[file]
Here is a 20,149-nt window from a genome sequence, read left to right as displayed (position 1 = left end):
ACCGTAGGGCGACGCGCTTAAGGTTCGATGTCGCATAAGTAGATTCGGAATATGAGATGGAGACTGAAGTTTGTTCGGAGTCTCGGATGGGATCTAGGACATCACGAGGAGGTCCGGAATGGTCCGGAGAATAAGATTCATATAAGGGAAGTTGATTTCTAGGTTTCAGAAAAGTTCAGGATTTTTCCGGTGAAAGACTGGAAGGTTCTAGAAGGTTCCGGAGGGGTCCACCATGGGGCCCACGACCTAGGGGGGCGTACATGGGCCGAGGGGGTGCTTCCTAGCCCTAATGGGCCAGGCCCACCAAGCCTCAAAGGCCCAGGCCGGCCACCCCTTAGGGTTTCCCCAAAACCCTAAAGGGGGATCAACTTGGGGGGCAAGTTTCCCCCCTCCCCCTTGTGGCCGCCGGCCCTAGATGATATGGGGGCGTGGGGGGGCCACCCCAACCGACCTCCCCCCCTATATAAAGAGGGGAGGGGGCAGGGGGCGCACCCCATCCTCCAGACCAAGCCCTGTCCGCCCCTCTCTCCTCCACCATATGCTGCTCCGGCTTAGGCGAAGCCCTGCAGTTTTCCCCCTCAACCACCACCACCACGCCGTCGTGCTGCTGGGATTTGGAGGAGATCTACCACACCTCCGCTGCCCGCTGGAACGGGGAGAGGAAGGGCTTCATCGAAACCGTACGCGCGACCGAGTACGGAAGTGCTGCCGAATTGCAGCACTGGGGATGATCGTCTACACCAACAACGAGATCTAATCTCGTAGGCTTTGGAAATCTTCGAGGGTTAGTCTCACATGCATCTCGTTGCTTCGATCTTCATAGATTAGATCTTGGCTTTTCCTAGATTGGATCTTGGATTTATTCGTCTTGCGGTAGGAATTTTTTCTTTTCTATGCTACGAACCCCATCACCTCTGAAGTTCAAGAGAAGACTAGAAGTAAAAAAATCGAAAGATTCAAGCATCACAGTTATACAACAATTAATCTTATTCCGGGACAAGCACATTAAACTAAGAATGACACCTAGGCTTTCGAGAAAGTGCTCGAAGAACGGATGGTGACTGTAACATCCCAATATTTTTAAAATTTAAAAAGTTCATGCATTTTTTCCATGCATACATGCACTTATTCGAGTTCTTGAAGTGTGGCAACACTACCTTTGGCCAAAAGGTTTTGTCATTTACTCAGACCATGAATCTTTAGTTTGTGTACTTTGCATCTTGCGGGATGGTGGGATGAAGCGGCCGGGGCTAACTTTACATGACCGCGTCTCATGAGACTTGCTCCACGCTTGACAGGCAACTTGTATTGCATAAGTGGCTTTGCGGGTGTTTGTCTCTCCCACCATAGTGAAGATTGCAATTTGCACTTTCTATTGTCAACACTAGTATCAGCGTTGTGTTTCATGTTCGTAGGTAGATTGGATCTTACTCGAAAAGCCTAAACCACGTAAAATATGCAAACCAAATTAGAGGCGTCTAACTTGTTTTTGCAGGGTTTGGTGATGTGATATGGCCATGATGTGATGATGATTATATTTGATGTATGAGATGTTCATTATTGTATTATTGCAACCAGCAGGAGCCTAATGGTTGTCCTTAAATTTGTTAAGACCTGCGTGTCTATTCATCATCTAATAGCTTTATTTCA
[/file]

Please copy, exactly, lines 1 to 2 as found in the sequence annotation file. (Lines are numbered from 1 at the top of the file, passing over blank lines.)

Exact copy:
Here is a 20,149-nt window from a genome sequence, read left to right as displayed (position 1 = left end):
ACCGTAGGGCGACGCGCTTAAGGTTCGATGTCGCATAAGTAGATTCGGAATATGAGATGGAGACTGAAGTTTGTTCGGAGTCTCGGATGGGATCTAGGACATCACGAGGAGGTCCGGAATGGTCCGGAGAATAAGATTCATATAAGGGAAGTTGATTTCTAGGTTTCAGAAAAGTTCAGGATTTTTCCGGTGAAAGACTGGAAGGTTCTAGAAGGTTCCGGAGGGGTCCACCATGGGGCCCACGACCTAGGGGGGCGTACATGGGCCGAGGGGGTGCTTCCTAGCCCTAATGGGCCAGGCCCACCAAGCCTCAAAGGCCCAGGCCGGCCACCCCTTAGGGTTTCCCCAAAACCCTAAAGGGGGATCAACTTGGGGGGCAAGTTTCCCCCCTCCCCCTTGTGGCCGCCGGCCCTAGATGATATGGGGGCGTGGGGGGGCCACCCCAACCGACCTCCCCCCCTATATAAAGAGGGGAGGGGGCAGGGGGCGCACCCCATCCTCCAGACCAAGCCCTGTCCGCCCCTCTCTCCTCCACCATATGCTGCTCCGGCTTAGGCGAAGCCCTGCAGTTTTCCCCCTCAACCACCACCACCACGCCGTCGTGCTGCTGGGATTTGGAGGAGATCTACCACACCTCCGCTGCCCGCTGGAACGGGGAGAGGAAGGGCTTCATCGAAACCGTACGCGCGACCGAGTACGGAAGTGCTGCCGAATTGCAGCACTGGGGATGATCGTCTACACCAACAACGAGATCTAATCTCGTAGGCTTTGGAAATCTTCGAGGGTTAGTCTCACATGCATCTCGTTGCTTCGATCTTCATAGATTAGATCTTGGCTTTTCCTAGATTGGATCTTGGATTTATTCGTCTTGCGGTAGGAATTTTTTCTTTTCTATGCTACGAACCCCATCACCTCTGAAGTTCAAGAGAAGACTAGAAGTAAAAAAATCGAAAGATTCAAGCATCACAGTTATACAACAATTAATCTTATTCCGGGACAAGCACATTAAACTAAGAATGACACCTAGGCTTTCGAGAAAGTGCTCGAAGAACGGATGGTGACTGTAACATCCCAATATTTTTAAAATTTAAAAAGTTCATGCATTTTTTCCATGCATACATGCACTTATTCGAGTTCTTGAAGTGTGGCAACACTACCTTTGGCCAAAAGGTTTTGTCATTTACTCAGACCATGAATCTTTAGTTTGTGTACTTTGCATCTTGCGGGATGGTGGGATGAAGCGGCCGGGGCTAACTTTACATGACCGCGTCTCATGAGACTTGCTCCACGCTTGACAGGCAACTTGTATTGCATAAGTGGCTTTGCGGGTGTTTGTCTCTCCCACCATAGTGAAGATTGCAATTTGCACTTTCTATTGTCAACACTAGTATCAGCGTTGTGTTTCATGTTCGTAGGTAGATTGGATCTTACTCGAAAAGCCTAAACCACGTAAAATATGCAAACCAAATTAGAGGCGTCTAACTTGTTTTTGCAGGGTTTGGTGATGTGATATGGCCATGATGTGATGATGATTATATTTGATGTATGAGATGTTCATTATTGTATTATTGCAACCAGCAGGAGCCTAATGGTTGTCCTTAAATTTGTTAAGACCTGCGTGTCTATTCATCATCTAATAGCTTTATTTCA